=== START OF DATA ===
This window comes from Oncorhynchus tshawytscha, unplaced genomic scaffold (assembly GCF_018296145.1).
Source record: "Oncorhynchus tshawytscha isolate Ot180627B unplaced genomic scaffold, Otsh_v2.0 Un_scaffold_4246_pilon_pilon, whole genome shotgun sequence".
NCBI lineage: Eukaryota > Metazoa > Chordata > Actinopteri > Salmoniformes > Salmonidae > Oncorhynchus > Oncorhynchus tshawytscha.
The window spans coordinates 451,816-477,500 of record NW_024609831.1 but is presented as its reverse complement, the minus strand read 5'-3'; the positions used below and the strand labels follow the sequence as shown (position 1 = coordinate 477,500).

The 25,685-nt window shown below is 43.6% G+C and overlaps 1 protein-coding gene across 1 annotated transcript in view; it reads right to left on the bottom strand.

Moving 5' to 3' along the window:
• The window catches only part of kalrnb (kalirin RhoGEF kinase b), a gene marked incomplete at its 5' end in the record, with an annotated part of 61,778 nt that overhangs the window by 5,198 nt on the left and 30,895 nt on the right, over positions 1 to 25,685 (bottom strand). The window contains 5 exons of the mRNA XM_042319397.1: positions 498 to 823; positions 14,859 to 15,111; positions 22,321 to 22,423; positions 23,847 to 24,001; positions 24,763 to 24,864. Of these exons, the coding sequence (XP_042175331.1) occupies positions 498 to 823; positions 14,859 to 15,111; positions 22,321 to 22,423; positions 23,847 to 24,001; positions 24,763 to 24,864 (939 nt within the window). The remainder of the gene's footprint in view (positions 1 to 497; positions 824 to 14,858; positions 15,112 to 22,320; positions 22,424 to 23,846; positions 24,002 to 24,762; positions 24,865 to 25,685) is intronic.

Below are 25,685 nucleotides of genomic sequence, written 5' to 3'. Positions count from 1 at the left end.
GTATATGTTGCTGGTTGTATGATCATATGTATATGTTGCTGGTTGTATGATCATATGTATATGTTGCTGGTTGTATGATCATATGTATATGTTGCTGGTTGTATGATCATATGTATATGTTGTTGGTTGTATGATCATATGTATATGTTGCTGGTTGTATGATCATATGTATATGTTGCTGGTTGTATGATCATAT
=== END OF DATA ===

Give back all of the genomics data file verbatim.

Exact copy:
This window comes from Oncorhynchus tshawytscha, unplaced genomic scaffold (assembly GCF_018296145.1).
Source record: "Oncorhynchus tshawytscha isolate Ot180627B unplaced genomic scaffold, Otsh_v2.0 Un_scaffold_4246_pilon_pilon, whole genome shotgun sequence".
NCBI lineage: Eukaryota > Metazoa > Chordata > Actinopteri > Salmoniformes > Salmonidae > Oncorhynchus > Oncorhynchus tshawytscha.
The window spans coordinates 451,816-477,500 of record NW_024609831.1 but is presented as its reverse complement, the minus strand read 5'-3'; the positions used below and the strand labels follow the sequence as shown (position 1 = coordinate 477,500).

The 25,685-nt window shown below is 43.6% G+C and overlaps 1 protein-coding gene across 1 annotated transcript in view; it reads right to left on the bottom strand.

Moving 5' to 3' along the window:
• The window catches only part of kalrnb (kalirin RhoGEF kinase b), a gene marked incomplete at its 5' end in the record, with an annotated part of 61,778 nt that overhangs the window by 5,198 nt on the left and 30,895 nt on the right, over positions 1 to 25,685 (bottom strand). The window contains 5 exons of the mRNA XM_042319397.1: positions 498 to 823; positions 14,859 to 15,111; positions 22,321 to 22,423; positions 23,847 to 24,001; positions 24,763 to 24,864. Of these exons, the coding sequence (XP_042175331.1) occupies positions 498 to 823; positions 14,859 to 15,111; positions 22,321 to 22,423; positions 23,847 to 24,001; positions 24,763 to 24,864 (939 nt within the window). The remainder of the gene's footprint in view (positions 1 to 497; positions 824 to 14,858; positions 15,112 to 22,320; positions 22,424 to 23,846; positions 24,002 to 24,762; positions 24,865 to 25,685) is intronic.

Below are 25,685 nucleotides of genomic sequence, written 5' to 3'. Positions count from 1 at the left end.
GTATATGTTGCTGGTTGTATGATCATATGTATATGTTGCTGGTTGTATGATCATATGTATATGTTGCTGGTTGTATGATCATATGTATATGTTGCTGGTTGTATGATCATATGTATATGTTGTTGGTTGTATGATCATATGTATATGTTGCTGGTTGTATGATCATATGTATATGTTGCTGGTTGTATGATCATAT